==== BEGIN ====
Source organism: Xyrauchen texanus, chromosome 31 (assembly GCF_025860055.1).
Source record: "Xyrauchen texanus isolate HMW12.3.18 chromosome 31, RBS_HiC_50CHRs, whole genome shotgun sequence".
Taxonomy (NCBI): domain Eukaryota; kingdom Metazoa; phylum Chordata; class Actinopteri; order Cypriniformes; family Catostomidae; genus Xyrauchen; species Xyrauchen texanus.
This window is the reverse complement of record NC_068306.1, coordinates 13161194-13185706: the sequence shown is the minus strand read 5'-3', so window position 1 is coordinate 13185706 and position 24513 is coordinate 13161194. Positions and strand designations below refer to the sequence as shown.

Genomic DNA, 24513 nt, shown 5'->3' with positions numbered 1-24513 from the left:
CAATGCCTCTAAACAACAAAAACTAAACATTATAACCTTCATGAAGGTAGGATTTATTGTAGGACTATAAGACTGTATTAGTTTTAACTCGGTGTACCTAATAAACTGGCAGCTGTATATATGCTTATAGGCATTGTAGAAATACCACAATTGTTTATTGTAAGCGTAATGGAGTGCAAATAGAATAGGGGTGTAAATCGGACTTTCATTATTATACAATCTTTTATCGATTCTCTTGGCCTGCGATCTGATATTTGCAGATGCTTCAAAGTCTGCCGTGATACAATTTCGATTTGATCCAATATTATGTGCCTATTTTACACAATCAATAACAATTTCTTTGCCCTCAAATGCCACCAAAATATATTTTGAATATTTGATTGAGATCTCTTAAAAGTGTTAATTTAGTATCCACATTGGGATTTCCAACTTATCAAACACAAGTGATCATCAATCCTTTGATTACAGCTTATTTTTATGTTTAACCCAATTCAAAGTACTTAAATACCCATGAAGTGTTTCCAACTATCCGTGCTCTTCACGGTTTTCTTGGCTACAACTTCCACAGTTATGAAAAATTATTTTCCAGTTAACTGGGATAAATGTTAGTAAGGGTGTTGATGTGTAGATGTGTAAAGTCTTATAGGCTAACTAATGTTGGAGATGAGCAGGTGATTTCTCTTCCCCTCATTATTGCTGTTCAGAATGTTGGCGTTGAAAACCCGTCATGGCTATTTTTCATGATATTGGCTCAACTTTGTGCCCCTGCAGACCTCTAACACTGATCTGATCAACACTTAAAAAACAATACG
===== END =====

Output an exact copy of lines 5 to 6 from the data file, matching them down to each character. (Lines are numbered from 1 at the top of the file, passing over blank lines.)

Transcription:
Genomic DNA, 24513 nt, shown 5'->3' with positions numbered 1-24513 from the left:
CAATGCCTCTAAACAACAAAAACTAAACATTATAACCTTCATGAAGGTAGGATTTATTGTAGGACTATAAGACTGTATTAGTTTTAACTCGGTGTACCTAATAAACTGGCAGCTGTATATATGCTTATAGGCATTGTAGAAATACCACAATTGTTTATTGTAAGCGTAATGGAGTGCAAATAGAATAGGGGTGTAAATCGGACTTTCATTATTATACAATCTTTTATCGATTCTCTTGGCCTGCGATCTGATATTTGCAGATGCTTCAAAGTCTGCCGTGATACAATTTCGATTTGATCCAATATTATGTGCCTATTTTACACAATCAATAACAATTTCTTTGCCCTCAAATGCCACCAAAATATATTTTGAATATTTGATTGAGATCTCTTAAAAGTGTTAATTTAGTATCCACATTGGGATTTCCAACTTATCAAACACAAGTGATCATCAATCCTTTGATTACAGCTTATTTTTATGTTTAACCCAATTCAAAGTACTTAAATACCCATGAAGTGTTTCCAACTATCCGTGCTCTTCACGGTTTTCTTGGCTACAACTTCCACAGTTATGAAAAATTATTTTCCAGTTAACTGGGATAAATGTTAGTAAGGGTGTTGATGTGTAGATGTGTAAAGTCTTATAGGCTAACTAATGTTGGAGATGAGCAGGTGATTTCTCTTCCCCTCATTATTGCTGTTCAGAATGTTGGCGTTGAAAACCCGTCATGGCTATTTTTCATGATATTGGCTCAACTTTGTGCCCCTGCAGACCTCTAACACTGATCTGATCAACACTTAAAAAACAATACG